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‘Don’t irritate customers into buying your products’

Always do your best. What you plant now, you will harvest later. — Og Mandino

Phillip Chichoni

There was a story on one of the social media sites about a man who broke sales records in a strange way. It is said a firm was struggling to sell encyclopedias. The owner fired the salespeople and replaced them with new recruits.

These were given tasks to go out and sell; the ones who made the most sales during the first month would be hired permanently. After three weeks, one out of the five new recruits was way ahead in sales numbers. The other four decided to ask how he was doing it.

The man had a speech disorder and he would stutter a lot when talking. So he explained how people were buying encyclopedias from him so fast. “You-you-you see. Whe- e-when I – I – I meet someone, I – I – I be-be-begin to re-re-read to him the-the-the first cha-chapter. Be-be-before I even fi-fi-finish, he ja-ja-just asks fo-for the price eh-eh-eh and gi-gi-gives me money.”

That is the selling method some business owners and salespeople use. They approach customers and pitch to them until they end up buying just to get rid of them.

As a result, many decision makers have come up with ways of avoiding cold callers. Some insulate themselves by instructing the receptionist not to let through salespeople who have no appointments. Others don’t take phone calls from unknown people.
Some companies have even gone to the extent of placing “No Hawkers” signs on their doors. It is not that they don’t want your products; they are simply tired of too many cold callers disturbing their busy schedules.

Another trend which is developing in Zimbabwe is cold calling via email. Email marketing is a popular way of keeping in touch with customers and prospects. I use it to send weekly newsletters, but only to people who willingly join my mailing list.

I don’t know how many readers have noticed this, but in the past month or so I have been seeing advertising emails daily arriving into my inbox promoting all sorts of products, some of them even well-known brands.

I have not subscribed to any marketing list for such emails, but it looks like there is one firm which is just sending emails to any address that they get hold off. This is called spamming and it is actually illegal. This firm even brags that it has over 250 000 email addresses but I wonder just how many people on their list are happy to see their advertising emails daily.

A few people I have spoken to acknowledged receiving mails from this particular firm and have simply marked that sender as spam; any emails they send are just delivered straight to the spam box.

Many entrepreneurs and marketers, desperate to sell, will do things that irritate prospective customers. Unfortunately, most customers will just avoid you or simply trash your emails.

Instead of irritating customers, innovative entrepreneurs will do something that works, building relationships.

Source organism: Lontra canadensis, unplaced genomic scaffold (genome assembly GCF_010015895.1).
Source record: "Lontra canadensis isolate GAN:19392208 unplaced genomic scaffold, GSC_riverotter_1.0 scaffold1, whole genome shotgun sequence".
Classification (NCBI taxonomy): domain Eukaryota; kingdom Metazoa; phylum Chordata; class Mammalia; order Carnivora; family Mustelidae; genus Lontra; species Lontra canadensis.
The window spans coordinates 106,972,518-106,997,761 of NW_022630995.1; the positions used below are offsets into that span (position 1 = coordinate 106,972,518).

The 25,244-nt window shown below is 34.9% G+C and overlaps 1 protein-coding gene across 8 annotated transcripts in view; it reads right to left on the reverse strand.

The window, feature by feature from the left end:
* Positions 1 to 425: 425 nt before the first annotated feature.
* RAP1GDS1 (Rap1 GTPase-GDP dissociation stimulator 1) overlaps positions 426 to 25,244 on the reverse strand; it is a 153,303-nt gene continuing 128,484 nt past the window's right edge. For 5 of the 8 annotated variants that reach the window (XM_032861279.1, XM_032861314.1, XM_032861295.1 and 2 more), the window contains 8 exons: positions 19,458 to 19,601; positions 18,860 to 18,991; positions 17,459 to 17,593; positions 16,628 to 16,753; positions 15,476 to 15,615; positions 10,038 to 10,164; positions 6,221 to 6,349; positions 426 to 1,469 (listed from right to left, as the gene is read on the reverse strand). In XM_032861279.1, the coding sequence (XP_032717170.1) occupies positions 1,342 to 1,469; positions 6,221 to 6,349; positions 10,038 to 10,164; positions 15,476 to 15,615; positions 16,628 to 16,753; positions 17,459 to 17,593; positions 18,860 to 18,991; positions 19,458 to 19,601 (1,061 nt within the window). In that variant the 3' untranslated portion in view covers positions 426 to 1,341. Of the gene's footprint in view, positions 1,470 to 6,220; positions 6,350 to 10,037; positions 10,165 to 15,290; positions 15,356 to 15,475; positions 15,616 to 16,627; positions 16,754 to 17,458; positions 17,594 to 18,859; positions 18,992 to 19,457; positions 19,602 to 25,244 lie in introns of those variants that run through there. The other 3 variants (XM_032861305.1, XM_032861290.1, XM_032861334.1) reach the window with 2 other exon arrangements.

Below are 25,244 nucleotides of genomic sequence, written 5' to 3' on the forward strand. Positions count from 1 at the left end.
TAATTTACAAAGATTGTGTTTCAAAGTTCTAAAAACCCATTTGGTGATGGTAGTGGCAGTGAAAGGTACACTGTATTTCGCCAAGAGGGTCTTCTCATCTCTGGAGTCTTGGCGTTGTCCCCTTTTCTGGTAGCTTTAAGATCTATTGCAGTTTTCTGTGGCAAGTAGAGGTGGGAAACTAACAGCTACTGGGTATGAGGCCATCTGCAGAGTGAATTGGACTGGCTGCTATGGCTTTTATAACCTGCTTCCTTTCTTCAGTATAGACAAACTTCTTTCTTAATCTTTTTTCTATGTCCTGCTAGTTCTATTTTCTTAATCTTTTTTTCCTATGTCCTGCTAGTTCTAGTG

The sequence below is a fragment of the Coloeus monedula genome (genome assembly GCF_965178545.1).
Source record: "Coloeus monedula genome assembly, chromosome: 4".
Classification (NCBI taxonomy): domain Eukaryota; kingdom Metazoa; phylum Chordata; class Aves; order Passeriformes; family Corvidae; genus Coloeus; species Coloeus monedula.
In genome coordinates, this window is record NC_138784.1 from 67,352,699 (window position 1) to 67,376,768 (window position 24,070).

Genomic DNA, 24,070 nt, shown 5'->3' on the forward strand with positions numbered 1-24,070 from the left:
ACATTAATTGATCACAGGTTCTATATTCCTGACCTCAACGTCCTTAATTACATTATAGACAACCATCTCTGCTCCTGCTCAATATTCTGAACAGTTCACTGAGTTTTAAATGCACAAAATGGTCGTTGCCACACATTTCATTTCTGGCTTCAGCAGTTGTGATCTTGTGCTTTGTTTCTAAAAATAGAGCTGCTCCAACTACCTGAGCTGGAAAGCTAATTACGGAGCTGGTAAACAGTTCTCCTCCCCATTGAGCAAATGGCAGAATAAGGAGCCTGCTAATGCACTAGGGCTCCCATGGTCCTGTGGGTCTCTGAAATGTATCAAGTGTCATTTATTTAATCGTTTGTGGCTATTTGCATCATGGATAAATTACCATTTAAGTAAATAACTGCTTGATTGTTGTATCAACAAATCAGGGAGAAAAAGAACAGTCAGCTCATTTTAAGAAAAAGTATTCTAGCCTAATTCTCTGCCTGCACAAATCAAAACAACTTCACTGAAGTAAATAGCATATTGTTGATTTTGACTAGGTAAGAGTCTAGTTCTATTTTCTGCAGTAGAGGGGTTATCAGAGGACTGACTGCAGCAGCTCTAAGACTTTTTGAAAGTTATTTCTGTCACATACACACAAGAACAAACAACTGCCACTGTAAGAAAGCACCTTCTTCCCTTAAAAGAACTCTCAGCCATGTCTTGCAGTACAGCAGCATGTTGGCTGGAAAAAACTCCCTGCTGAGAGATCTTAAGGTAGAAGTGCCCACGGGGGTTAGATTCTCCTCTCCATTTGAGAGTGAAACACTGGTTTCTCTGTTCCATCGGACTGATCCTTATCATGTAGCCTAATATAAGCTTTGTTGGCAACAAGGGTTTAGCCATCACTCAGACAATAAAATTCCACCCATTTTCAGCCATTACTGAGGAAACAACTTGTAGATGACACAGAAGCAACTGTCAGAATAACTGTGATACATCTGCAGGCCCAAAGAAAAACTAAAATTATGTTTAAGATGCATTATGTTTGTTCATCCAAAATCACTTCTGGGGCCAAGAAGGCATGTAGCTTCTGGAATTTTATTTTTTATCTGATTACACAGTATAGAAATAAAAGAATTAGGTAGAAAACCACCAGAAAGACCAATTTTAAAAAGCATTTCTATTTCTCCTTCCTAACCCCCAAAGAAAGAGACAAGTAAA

The internet has transformed our world into the information age.

Customers can easily find what they want on the internet and can compare features and prices and choose the best deal. Even if that is so, many customers prefer to buy from people they know.

Because buying any product is a risk, a customer will try to reduce that risk by buying from someone they trust. That trust emanates from knowing the supplier and having a good relationship with them.
In these times of economic depression, the buying decision is being considered even more seriously as companies don’t want to lose money. The safest route for buyers is to go where they were satisfied before.

To survive and grow in this environment, entrepreneurs who wish to grow their sales will focus on building relationships. This entails getting to know the prospect very well; gathering intelligence on them. You will then be able to know their specific needs, worries and concerns. Once you know something about them, you can then work out a way to meet them or get them to know about your firm and your offerings. If you know that they like a certain sport, go where they play.

Better still, if you know someone who knows them, they can make introductions between the two of you.
Don’t make the mistake of trying to sell to someone you have just met. Work on building the relationship instead. Get to know their likes and become a friend. As the relationship develops, you can start letting them know about your business and your products. Make sure you give them information that is relevant to their
needs and pains.

Show that you know their industry and that your product can be a solution to their pressing problem. When the relationship has grown strong enough, you can then pitch a proposal. Because you are now friends, they will give truthful responses to your selling proposal.

So, instead of irritating people into buying, build relationships instead. You will find more resources on entrepreneurship on my website http://smebusineslink.com.

Phillip Chichoni is a business development consultant who works with SMEs and entrepreneurs. You may contact him by email, chichonip@smebusinesslink.com. You can also visit http://smebusinesslink.com

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